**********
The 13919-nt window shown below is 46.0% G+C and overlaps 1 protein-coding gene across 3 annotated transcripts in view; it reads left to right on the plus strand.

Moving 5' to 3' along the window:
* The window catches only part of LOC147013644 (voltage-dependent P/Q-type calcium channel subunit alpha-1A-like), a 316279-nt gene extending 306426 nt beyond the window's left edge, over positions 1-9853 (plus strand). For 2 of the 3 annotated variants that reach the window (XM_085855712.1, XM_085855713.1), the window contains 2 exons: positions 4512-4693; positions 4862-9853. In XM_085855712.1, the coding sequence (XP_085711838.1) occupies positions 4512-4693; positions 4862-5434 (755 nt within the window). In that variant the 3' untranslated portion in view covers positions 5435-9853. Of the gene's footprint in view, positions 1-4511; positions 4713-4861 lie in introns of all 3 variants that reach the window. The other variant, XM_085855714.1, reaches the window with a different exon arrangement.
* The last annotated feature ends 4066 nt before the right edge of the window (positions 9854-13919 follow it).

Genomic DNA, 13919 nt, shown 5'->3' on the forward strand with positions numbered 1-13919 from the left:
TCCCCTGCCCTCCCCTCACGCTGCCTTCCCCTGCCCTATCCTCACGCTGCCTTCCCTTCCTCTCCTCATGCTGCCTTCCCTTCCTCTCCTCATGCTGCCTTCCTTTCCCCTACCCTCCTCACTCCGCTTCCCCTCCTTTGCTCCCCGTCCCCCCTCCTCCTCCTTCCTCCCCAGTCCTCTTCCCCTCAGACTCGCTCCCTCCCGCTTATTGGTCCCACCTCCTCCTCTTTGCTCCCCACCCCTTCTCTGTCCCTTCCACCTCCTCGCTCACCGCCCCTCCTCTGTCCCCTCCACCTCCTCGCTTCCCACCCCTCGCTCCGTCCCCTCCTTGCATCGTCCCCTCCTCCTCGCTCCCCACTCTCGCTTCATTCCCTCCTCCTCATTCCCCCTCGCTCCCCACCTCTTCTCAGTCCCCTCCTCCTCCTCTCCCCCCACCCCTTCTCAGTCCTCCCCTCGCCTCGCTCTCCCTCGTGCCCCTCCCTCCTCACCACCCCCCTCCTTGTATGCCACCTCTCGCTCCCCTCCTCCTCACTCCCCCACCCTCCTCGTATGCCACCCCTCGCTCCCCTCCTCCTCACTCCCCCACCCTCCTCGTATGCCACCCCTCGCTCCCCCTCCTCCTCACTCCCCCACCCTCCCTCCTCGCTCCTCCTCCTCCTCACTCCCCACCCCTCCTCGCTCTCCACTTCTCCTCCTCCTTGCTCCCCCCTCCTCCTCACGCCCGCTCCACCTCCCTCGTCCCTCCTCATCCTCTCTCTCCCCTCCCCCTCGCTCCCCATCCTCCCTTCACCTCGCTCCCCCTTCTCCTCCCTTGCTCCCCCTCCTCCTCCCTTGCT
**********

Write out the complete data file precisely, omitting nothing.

The 13919-nt window shown below is 46.0% G+C and overlaps 1 protein-coding gene across 3 annotated transcripts in view; it reads left to right on the plus strand.

Moving 5' to 3' along the window:
* The window catches only part of LOC147013644 (voltage-dependent P/Q-type calcium channel subunit alpha-1A-like), a 316279-nt gene extending 306426 nt beyond the window's left edge, over positions 1-9853 (plus strand). For 2 of the 3 annotated variants that reach the window (XM_085855712.1, XM_085855713.1), the window contains 2 exons: positions 4512-4693; positions 4862-9853. In XM_085855712.1, the coding sequence (XP_085711838.1) occupies positions 4512-4693; positions 4862-5434 (755 nt within the window). In that variant the 3' untranslated portion in view covers positions 5435-9853. Of the gene's footprint in view, positions 1-4511; positions 4713-4861 lie in introns of all 3 variants that reach the window. The other variant, XM_085855714.1, reaches the window with a different exon arrangement.
* The last annotated feature ends 4066 nt before the right edge of the window (positions 9854-13919 follow it).

Genomic DNA, 13919 nt, shown 5'->3' on the forward strand with positions numbered 1-13919 from the left:
TCCCCTGCCCTCCCCTCACGCTGCCTTCCCCTGCCCTATCCTCACGCTGCCTTCCCTTCCTCTCCTCATGCTGCCTTCCCTTCCTCTCCTCATGCTGCCTTCCTTTCCCCTACCCTCCTCACTCCGCTTCCCCTCCTTTGCTCCCCGTCCCCCCTCCTCCTCCTTCCTCCCCAGTCCTCTTCCCCTCAGACTCGCTCCCTCCCGCTTATTGGTCCCACCTCCTCCTCTTTGCTCCCCACCCCTTCTCTGTCCCTTCCACCTCCTCGCTCACCGCCCCTCCTCTGTCCCCTCCACCTCCTCGCTTCCCACCCCTCGCTCCGTCCCCTCCTTGCATCGTCCCCTCCTCCTCGCTCCCCACTCTCGCTTCATTCCCTCCTCCTCATTCCCCCTCGCTCCCCACCTCTTCTCAGTCCCCTCCTCCTCCTCTCCCCCCACCCCTTCTCAGTCCTCCCCTCGCCTCGCTCTCCCTCGTGCCCCTCCCTCCTCACCACCCCCCTCCTTGTATGCCACCTCTCGCTCCCCTCCTCCTCACTCCCCCACCCTCCTCGTATGCCACCCCTCGCTCCCCTCCTCCTCACTCCCCCACCCTCCTCGTATGCCACCCCTCGCTCCCCCTCCTCCTCACTCCCCCACCCTCCCTCCTCGCTCCTCCTCCTCCTCACTCCCCACCCCTCCTCGCTCTCCACTTCTCCTCCTCCTTGCTCCCCCCTCCTCCTCACGCCCGCTCCACCTCCCTCGTCCCTCCTCATCCTCTCTCTCCCCTCCCCCTCGCTCCCCATCCTCCCTTCACCTCGCTCCCCCTTCTCCTCCCTTGCTCCCCCTCCTCCTCCCTTGCT